The number of deaths directly caused by COVID-19 has been well documented, both in Nova Scotia and across the country. What’s less examined is the number of deaths indirectly caused by the pandemic.


For example, did cardiac and stroke deaths in Nova Scotia increase because people did not seek emergency care during the lockdown?


This is one of the questions Dr. Ratika Parkash, director of research and heart rhythm in the division of cardiology at the QEII Health Sciences Centre, is attempting to answer with the study titled Physical Distancing and Medical Distancing: Reducing the Cardiac and Neurovascular Impact of COVID-19.


“As soon as the lockdown began, people stopped coming to the emergency department,” says Dr. Parkash.


While cardiac disease is a silent killer, there are clearly defined symptoms that precede an episode of cardiac arrest.


“If you ignore those symptoms and don’t go to the hospital, then bad things will happen,” says Dr. Parkash. Symptoms that are normally simple to treat can lead to severe consequences that could be avoided if treated at the right time.


With $73,750 in funding, Dr. Parkash and her team are investigating how Nova Scotia’s pandemic response has affected morbidity — disease symptoms — and mortality in patients with known or new onset cardiovascular or neurovascular disease.


The study is funded by the Nova Scotia COVID-19 Health Research Coalition, which is a collaborative partnership between Nova Scotia Health, the QEII Foundation, Dalhousie University, Dalhousie Medical Research Foundation, IWK Foundation, IWK Health Centre, Dartmouth General Hospital Foundation, and Research Nova Scotia. This coalition committed $1.5 million to support the Nova Scotia research community on COVID-19 related projects.


“There was a spike in out-of-hospital deaths from cardiac arrest in many jurisdictions around the world during the first months of the COVID-19 lockdown,” says co-investigator Dr. John Sapp, QEII cardiologist and the assistant dean of clinical research for Dalhousie University’s faculty of medicine.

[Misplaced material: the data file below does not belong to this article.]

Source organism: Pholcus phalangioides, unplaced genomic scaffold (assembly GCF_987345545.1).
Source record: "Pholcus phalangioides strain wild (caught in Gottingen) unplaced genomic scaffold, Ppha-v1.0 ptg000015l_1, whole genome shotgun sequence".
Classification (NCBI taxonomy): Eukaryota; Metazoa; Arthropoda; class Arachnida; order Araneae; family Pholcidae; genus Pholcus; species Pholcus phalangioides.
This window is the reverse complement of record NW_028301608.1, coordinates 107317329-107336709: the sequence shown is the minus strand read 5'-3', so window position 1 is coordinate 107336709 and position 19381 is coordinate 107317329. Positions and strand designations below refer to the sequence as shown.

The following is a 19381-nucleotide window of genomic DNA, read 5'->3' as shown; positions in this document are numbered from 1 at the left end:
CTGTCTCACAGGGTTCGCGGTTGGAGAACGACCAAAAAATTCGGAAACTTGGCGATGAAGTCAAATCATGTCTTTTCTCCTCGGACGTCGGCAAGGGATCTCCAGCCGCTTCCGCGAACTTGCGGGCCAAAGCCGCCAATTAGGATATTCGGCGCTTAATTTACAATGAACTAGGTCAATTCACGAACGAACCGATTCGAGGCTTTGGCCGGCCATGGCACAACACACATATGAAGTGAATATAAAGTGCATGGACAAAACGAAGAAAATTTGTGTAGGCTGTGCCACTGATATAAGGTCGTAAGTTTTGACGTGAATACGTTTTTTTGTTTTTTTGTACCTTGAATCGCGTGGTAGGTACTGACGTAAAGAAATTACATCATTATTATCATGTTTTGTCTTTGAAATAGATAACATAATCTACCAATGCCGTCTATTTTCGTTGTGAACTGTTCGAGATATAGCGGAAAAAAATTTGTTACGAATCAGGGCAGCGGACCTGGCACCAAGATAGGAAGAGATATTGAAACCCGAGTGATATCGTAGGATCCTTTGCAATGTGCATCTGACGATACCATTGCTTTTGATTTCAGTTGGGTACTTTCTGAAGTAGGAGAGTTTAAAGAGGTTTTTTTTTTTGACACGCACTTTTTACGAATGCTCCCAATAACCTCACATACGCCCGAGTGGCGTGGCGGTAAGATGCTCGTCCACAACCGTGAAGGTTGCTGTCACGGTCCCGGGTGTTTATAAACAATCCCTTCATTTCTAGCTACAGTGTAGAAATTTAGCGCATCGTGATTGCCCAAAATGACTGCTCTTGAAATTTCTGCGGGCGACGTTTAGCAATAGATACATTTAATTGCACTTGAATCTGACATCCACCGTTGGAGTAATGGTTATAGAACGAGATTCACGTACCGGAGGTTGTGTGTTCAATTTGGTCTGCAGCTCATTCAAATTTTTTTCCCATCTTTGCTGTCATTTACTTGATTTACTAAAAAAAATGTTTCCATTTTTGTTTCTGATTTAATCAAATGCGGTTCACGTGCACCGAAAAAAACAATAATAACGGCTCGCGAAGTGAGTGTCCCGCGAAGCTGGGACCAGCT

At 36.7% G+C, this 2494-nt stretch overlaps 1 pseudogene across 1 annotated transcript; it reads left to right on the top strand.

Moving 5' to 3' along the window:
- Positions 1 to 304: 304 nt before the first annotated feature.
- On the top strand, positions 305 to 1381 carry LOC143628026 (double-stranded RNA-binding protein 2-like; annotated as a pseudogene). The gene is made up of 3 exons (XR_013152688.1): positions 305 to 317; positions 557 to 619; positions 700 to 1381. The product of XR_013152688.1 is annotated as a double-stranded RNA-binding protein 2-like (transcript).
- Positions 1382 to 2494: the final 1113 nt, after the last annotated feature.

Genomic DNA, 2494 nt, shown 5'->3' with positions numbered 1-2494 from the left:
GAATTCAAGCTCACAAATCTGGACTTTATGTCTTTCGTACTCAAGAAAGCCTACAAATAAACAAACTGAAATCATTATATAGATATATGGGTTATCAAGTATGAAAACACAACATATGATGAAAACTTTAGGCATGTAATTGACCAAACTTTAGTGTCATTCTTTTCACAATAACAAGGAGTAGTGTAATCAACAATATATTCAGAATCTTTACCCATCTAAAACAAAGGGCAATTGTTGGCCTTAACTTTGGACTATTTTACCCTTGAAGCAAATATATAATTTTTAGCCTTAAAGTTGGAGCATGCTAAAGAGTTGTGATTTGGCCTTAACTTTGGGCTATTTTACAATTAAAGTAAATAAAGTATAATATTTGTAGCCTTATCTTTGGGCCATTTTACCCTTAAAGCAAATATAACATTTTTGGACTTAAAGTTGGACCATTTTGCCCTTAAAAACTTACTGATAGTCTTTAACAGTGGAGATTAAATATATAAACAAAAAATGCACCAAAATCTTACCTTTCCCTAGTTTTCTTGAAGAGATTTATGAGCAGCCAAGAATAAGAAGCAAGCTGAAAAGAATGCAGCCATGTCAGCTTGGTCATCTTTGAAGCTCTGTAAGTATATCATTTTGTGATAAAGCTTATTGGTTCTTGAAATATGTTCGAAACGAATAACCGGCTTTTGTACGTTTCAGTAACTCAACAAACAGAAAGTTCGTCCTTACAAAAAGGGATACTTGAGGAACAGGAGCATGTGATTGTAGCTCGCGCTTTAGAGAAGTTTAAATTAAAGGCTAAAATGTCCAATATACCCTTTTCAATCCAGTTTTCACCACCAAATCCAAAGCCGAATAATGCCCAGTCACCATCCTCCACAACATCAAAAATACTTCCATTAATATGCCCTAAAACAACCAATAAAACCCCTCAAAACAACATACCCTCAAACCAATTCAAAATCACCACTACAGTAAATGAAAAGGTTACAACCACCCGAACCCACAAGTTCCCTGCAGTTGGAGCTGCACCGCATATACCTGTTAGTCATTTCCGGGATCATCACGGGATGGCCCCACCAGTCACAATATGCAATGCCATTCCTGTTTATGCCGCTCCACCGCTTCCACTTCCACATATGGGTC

“We were concerned that the contraction of medical services and the fear of COVID-19 in the community was preventing people here in Nova Scotia from seeking care when they needed it,” says Dr. Sapp.


The study’s authors also wanted to know what is happening to patients who were waiting for surgery that was postponed during the lockdown. There were hundreds of patients on waiting lists for valve surgery or bypass surgery when all elective procedures were shut down across the province.


“We want to know what effect this had on patients and if it increased mortality and morbidity,” says Dr. Parkash. “Having this information will help us better allocate resources in future waves of COVID-19. For example, rather than a blanket shutdown, we would be able to target those areas where there are least likely to be negative consequences.”


Data gathered so far indicates that acuity — the severity of illness and symptoms presented by patients in emergency departments — did increase during the lockdown period from mid-March to late May 2020.


“We were seeing patients waiting too long at home and coming in much more sick than would have otherwise been the case,” says Dr. Parkash.


Data is still being gathered for the period from May to the end of October, she adds. This will provide insight on patients with less acute symptoms who did not seek treatment, either from their family physician or at the emergency department.


“We wanted to look at this systematically, so when facing a second or third wave, we can minimize harm and maximize safety for patients,” says Dr. Sapp.


To get a better picture on outcomes for people suffering out-of-hospital cardiac arrest, the study authors partnered with Emergency Health Services (EHS) Nova Scotia.


Judah Goldstein, research co-ordinator with EHS, says the results will help decision makers with future public health emergencies, particularly with regards to getting the right messages to the public.


“We’re interested in learning if there were unintended consequences about the messaging that went out about COVID-19,” says Judah. “The findings should help inform decision makers on their messaging about the safety of calling 911 or going to emergency.”


EHS was able to bring its wealth of research expertise and data to the study. Dr. Andrew Travers, the provincial medical director for EHS, is excited about the opportunity to have cardiologists working directly with front-line paramedics on a research project.


“We’re breaking down silos with this collaboration between the in-hospital system of care and the out-of-hospital system,” says Dr. Travers. “It creates opportunities for bidirectional data flow.”


The study’s authors want to get the message out that hospital emergency rooms are safe to visit during the pandemic. Visitors are screened before entering and procedures have been changed to ensure patients are not moving through multiple areas.


“Hospitals are taking every precaution to ensure that visitors are not going to contract COVID-19,” says Dr. Parkash. “Yes, COVID-19 is a serious issue. But if you have these symptoms, then you should not delay getting treatment.”